Herbaceous Plants: Plants without woody tissue in their stem.
Wildflowers: A non-cultivated wild flowering plant.
Weeds: A plant that is not where it should be. Any plant can be considered a weed if it is growing somewhere that it is not meant to be growing.
Grasses: Green plants with jointed stems, long slender leaves, and stalks of clustered flowers.
Sedges: A plant that is like grass, but has solid stems and grows in tufts in marshes.
Rushes: A grasslike marsh plant with hollow rounded stems (rushes are round).
*Classification definitions from: Merriam-Webster Dictionary.
*Any references to edible or medicinal uses of plants are meant solely for the purpose of education and not as a reference for using the plants. Please do NOT collect or eat any plants in the parks! Collecting plants could disturb the ecosystem as well as potentially cause a danger to yourself if ingested. Even safe to eat plants may have been sprayed with pesticides, and many safe plants have deadly look-a-likes.
Parts of a Flower:
Yarrow has alternate, fern-like leaves that grow around 3-5 inches in length. Yarrow grows up to 3 feet tall. White (sometimes slightly pink) flowers are clustered together in compact clumps at the top of the stem.
Yarrow has a long lineage of medicinal uses and folklore. Remnants of yarrow were found in a burial site of a Neanderthal grave along with other medicinal herbs.
The name Achillea comes from the Greek hero Achilles who was said to carry yarrow with him into battle to heal the wounds of his soldiers. The story goes on to say that Achilles received yarrow “that grew from the rust on his spear” from a centaur named Chiron who showed him how to use the plant.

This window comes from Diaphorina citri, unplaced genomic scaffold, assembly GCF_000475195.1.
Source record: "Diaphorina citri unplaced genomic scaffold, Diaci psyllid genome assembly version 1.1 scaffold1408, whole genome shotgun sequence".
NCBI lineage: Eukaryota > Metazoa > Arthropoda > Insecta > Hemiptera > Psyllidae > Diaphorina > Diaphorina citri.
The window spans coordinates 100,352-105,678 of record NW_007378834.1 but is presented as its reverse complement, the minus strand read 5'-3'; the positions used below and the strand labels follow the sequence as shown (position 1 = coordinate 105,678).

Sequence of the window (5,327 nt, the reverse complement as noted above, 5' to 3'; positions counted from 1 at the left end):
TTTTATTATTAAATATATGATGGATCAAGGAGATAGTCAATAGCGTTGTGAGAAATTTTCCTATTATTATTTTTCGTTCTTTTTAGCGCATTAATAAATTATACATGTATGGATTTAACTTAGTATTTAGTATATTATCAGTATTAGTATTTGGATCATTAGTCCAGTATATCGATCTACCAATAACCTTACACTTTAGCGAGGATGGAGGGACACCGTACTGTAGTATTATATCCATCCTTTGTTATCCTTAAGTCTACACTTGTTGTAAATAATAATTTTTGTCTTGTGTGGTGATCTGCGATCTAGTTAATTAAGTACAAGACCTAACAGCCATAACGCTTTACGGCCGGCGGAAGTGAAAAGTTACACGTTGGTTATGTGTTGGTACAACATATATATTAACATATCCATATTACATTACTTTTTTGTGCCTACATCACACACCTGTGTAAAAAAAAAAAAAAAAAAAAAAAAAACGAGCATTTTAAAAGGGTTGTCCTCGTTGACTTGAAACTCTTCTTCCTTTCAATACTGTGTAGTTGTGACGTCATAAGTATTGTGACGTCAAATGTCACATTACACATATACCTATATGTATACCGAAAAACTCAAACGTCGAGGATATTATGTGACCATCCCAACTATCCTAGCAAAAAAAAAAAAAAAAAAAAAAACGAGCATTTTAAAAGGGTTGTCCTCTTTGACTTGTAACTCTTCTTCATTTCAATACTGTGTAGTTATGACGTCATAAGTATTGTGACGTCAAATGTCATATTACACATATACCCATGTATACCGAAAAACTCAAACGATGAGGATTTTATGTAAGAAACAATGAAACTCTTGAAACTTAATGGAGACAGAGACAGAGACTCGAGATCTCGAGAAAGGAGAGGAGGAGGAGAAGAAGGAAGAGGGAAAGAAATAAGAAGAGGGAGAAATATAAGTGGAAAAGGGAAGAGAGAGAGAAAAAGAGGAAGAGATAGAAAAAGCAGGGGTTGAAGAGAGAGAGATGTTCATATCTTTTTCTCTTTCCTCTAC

Yarrow represents both healing and war in the early Victorian language of flowers.
Yarrow is still used medicinally today for stopping nose bleeds (hence its common name the nosebleed plant), aides stomach cramping and digestion, breaking fevers, externally used for sores, including a number of additional uses.
Doctors used to use mashed yarrow root and whiskey as an anesthetic for surgeries.
The dried stalks of yarrow are also used in I Ching divination.
Lady Bird Johnson Wildflower Center: Plant Database, “Achillea millefolium.”
“Growing and Using Healing Herbs” by Gaea and Shandor Weiss.
Wikipedia: “Achillea millefolium.”
Rosemary Gladstar's Garden Wisdoms: Yarrow.
Common Yarrow (Achillea millefolium):
Burdock (Arctium minus):
In its first year, the stem is low and the leaves form a rosette. In its second year, it develops much longer, branched stems. Burdocks’ thick, heart-shaped leaves are dark green and have a hairy underside. The globular purple, sometimes white, flowers are easily confused with thistles, but can be distinguished by their hooked bracts.
Burdock makes an appearance in several Shakespeare plays, including “King Lear.”
The Cherokee have used the seeds and roots as a blood cleanser and many Asian cultures prepare Burdock into soups and teas, in addition to using it medicinally. It has been used for dandruff, acne, eczema, gout, sores, as a diuretic and laxative, and for many other ailments.